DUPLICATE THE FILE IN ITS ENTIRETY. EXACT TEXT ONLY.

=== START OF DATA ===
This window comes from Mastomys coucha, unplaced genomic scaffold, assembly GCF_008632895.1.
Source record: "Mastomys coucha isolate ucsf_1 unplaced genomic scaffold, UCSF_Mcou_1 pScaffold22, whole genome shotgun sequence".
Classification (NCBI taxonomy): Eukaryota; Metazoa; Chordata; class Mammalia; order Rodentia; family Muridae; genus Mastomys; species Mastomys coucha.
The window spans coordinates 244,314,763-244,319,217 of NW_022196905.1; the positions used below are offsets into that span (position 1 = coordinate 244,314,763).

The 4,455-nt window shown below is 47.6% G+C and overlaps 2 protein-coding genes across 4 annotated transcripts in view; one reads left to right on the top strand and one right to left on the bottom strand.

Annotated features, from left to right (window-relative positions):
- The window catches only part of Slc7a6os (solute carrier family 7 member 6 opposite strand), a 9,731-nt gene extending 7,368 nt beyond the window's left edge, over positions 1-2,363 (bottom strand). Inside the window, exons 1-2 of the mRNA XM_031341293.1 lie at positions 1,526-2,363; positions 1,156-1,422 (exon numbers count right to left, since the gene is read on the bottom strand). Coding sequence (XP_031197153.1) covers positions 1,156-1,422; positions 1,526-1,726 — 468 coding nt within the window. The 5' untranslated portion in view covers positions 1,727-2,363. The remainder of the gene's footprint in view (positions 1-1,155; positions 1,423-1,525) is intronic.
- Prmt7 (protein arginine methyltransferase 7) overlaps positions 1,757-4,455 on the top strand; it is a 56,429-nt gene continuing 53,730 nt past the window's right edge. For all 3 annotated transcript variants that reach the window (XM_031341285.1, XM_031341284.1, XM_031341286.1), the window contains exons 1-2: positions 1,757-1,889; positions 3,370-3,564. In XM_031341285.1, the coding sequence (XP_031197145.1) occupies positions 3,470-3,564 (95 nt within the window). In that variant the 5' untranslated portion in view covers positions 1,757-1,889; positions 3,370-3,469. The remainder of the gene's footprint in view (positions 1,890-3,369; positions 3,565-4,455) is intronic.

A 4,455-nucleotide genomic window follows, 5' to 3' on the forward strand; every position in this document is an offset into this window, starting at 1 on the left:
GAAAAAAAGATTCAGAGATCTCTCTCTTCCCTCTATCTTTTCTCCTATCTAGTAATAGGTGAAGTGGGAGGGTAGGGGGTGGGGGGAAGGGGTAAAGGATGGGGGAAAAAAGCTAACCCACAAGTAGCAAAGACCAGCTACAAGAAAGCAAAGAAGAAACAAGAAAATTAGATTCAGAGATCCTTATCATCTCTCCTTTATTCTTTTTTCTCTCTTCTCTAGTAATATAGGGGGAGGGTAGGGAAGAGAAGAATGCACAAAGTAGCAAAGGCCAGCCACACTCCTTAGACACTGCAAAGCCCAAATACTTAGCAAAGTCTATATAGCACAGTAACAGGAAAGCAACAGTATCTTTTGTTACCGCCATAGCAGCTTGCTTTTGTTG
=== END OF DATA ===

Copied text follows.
This window comes from Mastomys coucha, unplaced genomic scaffold, assembly GCF_008632895.1.
Source record: "Mastomys coucha isolate ucsf_1 unplaced genomic scaffold, UCSF_Mcou_1 pScaffold22, whole genome shotgun sequence".
Classification (NCBI taxonomy): Eukaryota; Metazoa; Chordata; class Mammalia; order Rodentia; family Muridae; genus Mastomys; species Mastomys coucha.
The window spans coordinates 244,314,763-244,319,217 of NW_022196905.1; the positions used below are offsets into that span (position 1 = coordinate 244,314,763).

The 4,455-nt window shown below is 47.6% G+C and overlaps 2 protein-coding genes across 4 annotated transcripts in view; one reads left to right on the top strand and one right to left on the bottom strand.

Annotated features, from left to right (window-relative positions):
- The window catches only part of Slc7a6os (solute carrier family 7 member 6 opposite strand), a 9,731-nt gene extending 7,368 nt beyond the window's left edge, over positions 1-2,363 (bottom strand). Inside the window, exons 1-2 of the mRNA XM_031341293.1 lie at positions 1,526-2,363; positions 1,156-1,422 (exon numbers count right to left, since the gene is read on the bottom strand). Coding sequence (XP_031197153.1) covers positions 1,156-1,422; positions 1,526-1,726 — 468 coding nt within the window. The 5' untranslated portion in view covers positions 1,727-2,363. The remainder of the gene's footprint in view (positions 1-1,155; positions 1,423-1,525) is intronic.
- Prmt7 (protein arginine methyltransferase 7) overlaps positions 1,757-4,455 on the top strand; it is a 56,429-nt gene continuing 53,730 nt past the window's right edge. For all 3 annotated transcript variants that reach the window (XM_031341285.1, XM_031341284.1, XM_031341286.1), the window contains exons 1-2: positions 1,757-1,889; positions 3,370-3,564. In XM_031341285.1, the coding sequence (XP_031197145.1) occupies positions 3,470-3,564 (95 nt within the window). In that variant the 5' untranslated portion in view covers positions 1,757-1,889; positions 3,370-3,469. The remainder of the gene's footprint in view (positions 1,890-3,369; positions 3,565-4,455) is intronic.

A 4,455-nucleotide genomic window follows, 5' to 3' on the forward strand; every position in this document is an offset into this window, starting at 1 on the left:
GAAAAAAAGATTCAGAGATCTCTCTCTTCCCTCTATCTTTTCTCCTATCTAGTAATAGGTGAAGTGGGAGGGTAGGGGGTGGGGGGAAGGGGTAAAGGATGGGGGAAAAAAGCTAACCCACAAGTAGCAAAGACCAGCTACAAGAAAGCAAAGAAGAAACAAGAAAATTAGATTCAGAGATCCTTATCATCTCTCCTTTATTCTTTTTTCTCTCTTCTCTAGTAATATAGGGGGAGGGTAGGGAAGAGAAGAATGCACAAAGTAGCAAAGGCCAGCCACACTCCTTAGACACTGCAAAGCCCAAATACTTAGCAAAGTCTATATAGCACAGTAACAGGAAAGCAACAGTATCTTTTGTTACCGCCATAGCAGCTTGCTTTTGTTG